Europe is facing a deepening energy crisis, partly because of the ongoing Russia-Ukraine war, as Moscow has suspended the supplies of natural gas in response to economic sanctions by the West.
As a result, European governments are trying to diversify their supplies and introduce measures to reduce demand and save energy.
A poll by the French polling institute BVA has found that French President Emmanuel Macron's popularity is down to 36% -- the lowest level since February 2020.
According to the poll, only 36% of French people still have a good opinion of the president -- down seven percentage points compared with the previous month -- while 63% have a poor opinion of him.
French Prime Minister Elisabeth Borne also slips further in the poll. Only 41% of French people now say they have a good opinion of her, down 10 points from September.
The reasons for the government's poor scores are the energy crisis, galloping inflation, and bottlenecks at French gas stations.
However, Macron also incurred additional displeasure when, amid the chaos at French gas stations, he congratulated French soccer player Karim Benzema of Real Madrid via Twitter for winning the important Ballon d'Or award, according to the online platform France Live.
The tweet was deemed inappropriate by many internet users, which further damaged Macron's popularity, the report said.
In response to skyrocketing energy costs, room temperatures in the German city Hanover's student dormitories are to be lowered to 20 degrees Celsius (68 Fahrenheit), local media reported on Friday.
After 10 p.m. local time, only cold showers will be allowed, as the dormitories can no longer absorb the rising energy costs.
Because of the energy crisis and rampant inflation, utility costs in the dormitories are rising, Redaktionsnetzwerk Deutschland media group reported.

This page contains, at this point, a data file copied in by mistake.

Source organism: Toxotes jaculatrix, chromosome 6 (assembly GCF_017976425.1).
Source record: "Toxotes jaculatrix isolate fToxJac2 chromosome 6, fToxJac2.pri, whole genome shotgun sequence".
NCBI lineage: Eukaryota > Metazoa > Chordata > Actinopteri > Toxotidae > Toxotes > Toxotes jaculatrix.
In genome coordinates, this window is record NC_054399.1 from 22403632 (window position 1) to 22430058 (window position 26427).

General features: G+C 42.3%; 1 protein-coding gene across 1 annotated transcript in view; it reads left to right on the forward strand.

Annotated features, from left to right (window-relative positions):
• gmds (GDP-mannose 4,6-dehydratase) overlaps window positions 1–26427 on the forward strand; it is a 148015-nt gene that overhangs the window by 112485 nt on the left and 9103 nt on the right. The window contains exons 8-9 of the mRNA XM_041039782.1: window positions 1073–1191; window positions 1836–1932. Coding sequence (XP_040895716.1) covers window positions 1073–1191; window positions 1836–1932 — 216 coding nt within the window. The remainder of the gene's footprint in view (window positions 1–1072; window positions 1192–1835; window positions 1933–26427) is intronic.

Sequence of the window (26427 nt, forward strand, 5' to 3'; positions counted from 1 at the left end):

Meals in the university canteens will also become more expensive for students. It is also expected that students will have to pay higher rents.
This hits especially hard the 30% of students who were already classified as "poor" before the energy crisis, according to a recent study by the German Parity Welfare Association.
Students are not only frequently affected by poverty compared to the population as a whole, but also particularly severely, according to the association.
The report about the problems in Hanover is not an isolated case.
Recently, the student association AStA also warned that university students in Frankfurt could face a harsh winter.
The drastic increase in the cost of living is hitting students with full force, the association said in a press release.
It called on the government and local authorities to face up to their responsibility to ensure the "basic needs" of students.
A newly proposed pipeline connecting Barcelona and Marseille could be operational in “four or five years,” Spain’s Environment Minister Teresa Ribera said on Friday.
On Thursday, Spain, Portugal, and France agreed to leave behind the contentious Midcat pipeline, which would have connected Spain and France through the Pyrenees Mountains.
Spain said the Midcat could have been operational by 2023, but France rejected the proposal.
Speaking to Spanish broadcaster Antena3, Ribera admitted that there were design problems with the Midcat, which has already been partially built.
“A pipeline designed solely to transport natural gas isn’t the same as one built to carry hydrogen,” said Ribera.
The new plan is to create a submarine pipeline that could transport “green hydrogen” from Spain to the European pipeline network. It could also transport natural gas.
The submarine pipeline, however, is “technically complex” and will require significant environmental and safety analysis.
With the new timeline, the newly dubbed BarMar pipeline will be unable to address Europe’s short-term energy supply crunch.
Even so, Ribera said it will be presented as a Project of Common European Interest in the hopes that it will receive EU financing.
“This isn’t just for Spain and France, … other EU countries (also) need the diversified energy supplies,” she said.
Spain is currently home to around 45% of Spain’s liquified natural gas storage capacity, according to public grid operator Enagas.
But the country is also betting big on green hydrogen.
Last year, Spain announced it would invest €1.55 billion ($1.52 billion) in the EU Next Generation Funds over three years. The Spanish energy company Repsol also announced a €2.5 billion investment in the technology.